How to Write a Letter: Informal, Formal, Personal or Business

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Informal and Formal Letters

Rules for writing letters are dependent upon the type of letter you are writing.

Informal Letter

An informal letter is one that is written primarily to friends and family and the tone is relaxed.


The first line of the letter is the greeting and generally looks like the following example.

Dear Aunt Maggie, January 6, 2009

Most people start their personal letters with the word “Dear” followed by the recipient’s first name. (Don’t forget to put a comma after the name!) The date is usually found to the left of the greeting, as shown.


The greeting is followed by the body of the letter, where you put all the information you want your reader to know.


Finally, you end the letter with the closing and your name. Many personal letters end with the word “Love,” followed by your name, as shown in the example.

Love, Jennifer

Formal Letter

A formal letter is much different. In a formal letter you are typically writing to obtain or give information about business, school, employment, etc. Many people refer to them as business letters.


The heading contains the return address followed by the date. If you want to include your email address or phone number put that information before the date.

If you are writing on company letterhead that already has the address, don’t bother with the heading, but you still need to include the date.

Inside Address

This is the address of the person you are writing. Use any titles you know.

Salutation (or greeting)

Typically you start the greeting with the word “Dear” followed by the title and last name of the recipient. There is no need to include the recipient’s first name unless you are not sure of the person’s gender. An example might by someone with the name Ashley Ferguson. There are males and females that go by this name so in this case you would just use the greeting “Dear Ashley Ferguson:” However, if this letter is important (maybe you are applying for a job) it would probably worth your time to find out!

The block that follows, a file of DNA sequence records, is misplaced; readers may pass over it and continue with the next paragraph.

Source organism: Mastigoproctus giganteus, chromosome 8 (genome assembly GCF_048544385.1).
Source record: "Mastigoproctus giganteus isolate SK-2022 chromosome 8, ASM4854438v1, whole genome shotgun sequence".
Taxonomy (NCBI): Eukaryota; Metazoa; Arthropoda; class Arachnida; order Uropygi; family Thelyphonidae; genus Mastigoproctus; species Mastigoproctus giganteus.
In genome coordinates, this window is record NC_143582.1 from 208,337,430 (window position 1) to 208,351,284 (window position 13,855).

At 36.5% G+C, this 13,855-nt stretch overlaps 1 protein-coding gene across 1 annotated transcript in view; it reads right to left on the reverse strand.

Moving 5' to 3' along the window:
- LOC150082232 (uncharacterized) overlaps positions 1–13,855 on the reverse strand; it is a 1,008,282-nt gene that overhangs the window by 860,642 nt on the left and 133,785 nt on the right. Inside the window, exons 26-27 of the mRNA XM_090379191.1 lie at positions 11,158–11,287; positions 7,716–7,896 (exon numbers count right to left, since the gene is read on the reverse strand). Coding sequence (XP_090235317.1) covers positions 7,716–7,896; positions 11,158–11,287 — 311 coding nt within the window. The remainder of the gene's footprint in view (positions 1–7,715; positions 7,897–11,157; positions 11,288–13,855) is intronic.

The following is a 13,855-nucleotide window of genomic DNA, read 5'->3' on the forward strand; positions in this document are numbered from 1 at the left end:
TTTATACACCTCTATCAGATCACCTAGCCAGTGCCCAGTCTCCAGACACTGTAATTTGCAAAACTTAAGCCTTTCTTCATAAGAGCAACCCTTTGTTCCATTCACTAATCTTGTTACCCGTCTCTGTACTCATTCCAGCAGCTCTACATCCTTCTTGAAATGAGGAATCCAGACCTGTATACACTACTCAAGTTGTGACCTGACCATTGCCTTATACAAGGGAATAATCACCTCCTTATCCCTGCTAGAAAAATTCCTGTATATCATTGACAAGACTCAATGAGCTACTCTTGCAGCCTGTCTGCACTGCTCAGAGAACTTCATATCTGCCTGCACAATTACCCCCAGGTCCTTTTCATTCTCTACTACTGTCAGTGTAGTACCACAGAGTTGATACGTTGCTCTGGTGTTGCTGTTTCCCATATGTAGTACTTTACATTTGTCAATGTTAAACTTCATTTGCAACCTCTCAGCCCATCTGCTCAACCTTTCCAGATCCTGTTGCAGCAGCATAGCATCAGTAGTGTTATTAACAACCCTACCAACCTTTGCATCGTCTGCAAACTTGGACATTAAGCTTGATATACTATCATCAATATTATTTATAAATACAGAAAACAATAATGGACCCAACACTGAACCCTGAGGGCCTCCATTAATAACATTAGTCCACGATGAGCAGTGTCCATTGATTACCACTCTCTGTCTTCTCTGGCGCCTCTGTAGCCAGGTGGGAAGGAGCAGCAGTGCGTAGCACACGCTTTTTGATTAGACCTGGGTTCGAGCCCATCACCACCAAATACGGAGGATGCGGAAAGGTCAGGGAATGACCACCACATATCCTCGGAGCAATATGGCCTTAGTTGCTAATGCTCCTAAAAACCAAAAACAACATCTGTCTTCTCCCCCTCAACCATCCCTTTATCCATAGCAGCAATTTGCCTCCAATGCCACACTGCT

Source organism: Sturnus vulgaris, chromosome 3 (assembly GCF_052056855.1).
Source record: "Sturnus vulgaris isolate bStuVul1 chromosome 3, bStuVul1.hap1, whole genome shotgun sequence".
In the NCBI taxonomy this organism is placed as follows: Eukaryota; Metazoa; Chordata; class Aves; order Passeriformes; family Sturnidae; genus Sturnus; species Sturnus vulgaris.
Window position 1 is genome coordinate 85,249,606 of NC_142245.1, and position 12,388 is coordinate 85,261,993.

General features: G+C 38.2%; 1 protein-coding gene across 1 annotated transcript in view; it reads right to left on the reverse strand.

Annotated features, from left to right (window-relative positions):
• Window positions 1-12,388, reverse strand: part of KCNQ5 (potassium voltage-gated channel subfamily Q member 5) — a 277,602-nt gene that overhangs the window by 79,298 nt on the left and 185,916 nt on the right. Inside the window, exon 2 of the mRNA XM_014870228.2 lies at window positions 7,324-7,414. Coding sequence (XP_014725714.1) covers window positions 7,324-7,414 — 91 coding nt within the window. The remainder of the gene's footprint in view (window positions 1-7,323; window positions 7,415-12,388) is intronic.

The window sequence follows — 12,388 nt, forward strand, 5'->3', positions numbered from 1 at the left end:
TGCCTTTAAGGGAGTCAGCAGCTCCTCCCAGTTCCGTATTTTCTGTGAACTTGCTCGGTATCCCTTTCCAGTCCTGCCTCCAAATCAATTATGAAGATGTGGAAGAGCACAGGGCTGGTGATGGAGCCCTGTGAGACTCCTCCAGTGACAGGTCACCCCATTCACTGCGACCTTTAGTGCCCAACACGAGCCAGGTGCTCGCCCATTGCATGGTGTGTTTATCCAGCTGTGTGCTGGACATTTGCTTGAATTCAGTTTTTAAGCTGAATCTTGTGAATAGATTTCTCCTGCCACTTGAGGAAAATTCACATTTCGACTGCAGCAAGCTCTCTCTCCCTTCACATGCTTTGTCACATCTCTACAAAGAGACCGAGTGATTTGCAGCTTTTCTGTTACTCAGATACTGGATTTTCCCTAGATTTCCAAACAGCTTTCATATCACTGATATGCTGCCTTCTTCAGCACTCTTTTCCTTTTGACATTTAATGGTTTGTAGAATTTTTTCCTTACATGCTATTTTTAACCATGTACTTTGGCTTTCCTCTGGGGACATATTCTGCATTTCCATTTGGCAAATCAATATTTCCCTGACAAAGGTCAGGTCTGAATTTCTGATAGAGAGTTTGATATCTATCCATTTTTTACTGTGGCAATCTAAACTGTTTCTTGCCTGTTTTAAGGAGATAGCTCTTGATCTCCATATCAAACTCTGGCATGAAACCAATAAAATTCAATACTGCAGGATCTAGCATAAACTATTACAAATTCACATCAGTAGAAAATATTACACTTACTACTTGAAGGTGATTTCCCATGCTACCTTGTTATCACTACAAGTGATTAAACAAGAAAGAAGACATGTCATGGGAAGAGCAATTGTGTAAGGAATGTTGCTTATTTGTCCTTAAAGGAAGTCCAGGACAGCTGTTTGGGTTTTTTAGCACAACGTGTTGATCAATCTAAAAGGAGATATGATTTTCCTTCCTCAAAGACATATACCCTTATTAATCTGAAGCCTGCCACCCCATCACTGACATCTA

Be sure to follow the name with a colon, not a comma. This is a major difference between an informal and a formal letter.

The Body

The body of the letter is, of course, where you place your text. Skip lines between paragraphs.


This is the ending of your letter. Many business letters end with “Sincerely yours.”

Signature Line

Skip one or two lines (leave enough space to sign your name in ink) after the close and type your name. You may follow your name with your title on the next line if you desire. Be sure to only sign in blue or black ink. Remember this is a professional letter, no pinks and purples allowed!

Example of a Formal Letter

Following is a short example of a formal letter. There are other formats you can use.

112 Birch Lane

Jones, NY 34254

[email protected]

January 18, 2009

Ms. Eileen Reed, Dean of Student Affairs

University of Elm

12 Park Blvd.

West Elm, LA 25641

Dear Ms. Reed:

I am writing to inquire about the money you have available for college scholarships.I am in my senior year of high school and planning to start my freshman year of college next fall.

I am an A student and involved in many extracurricular activities.I plan on holding myself to the same high standards once I reach the university level.

Please send me the information packet needed to apply for your scholarship. Thank you for you time.

Sincerely yours,

Hope L. Jackson

A Few Quick Tips for Writing Formal Letters:

Do not use contractions in a formal letter.

Always type formal letters.

Be succinct.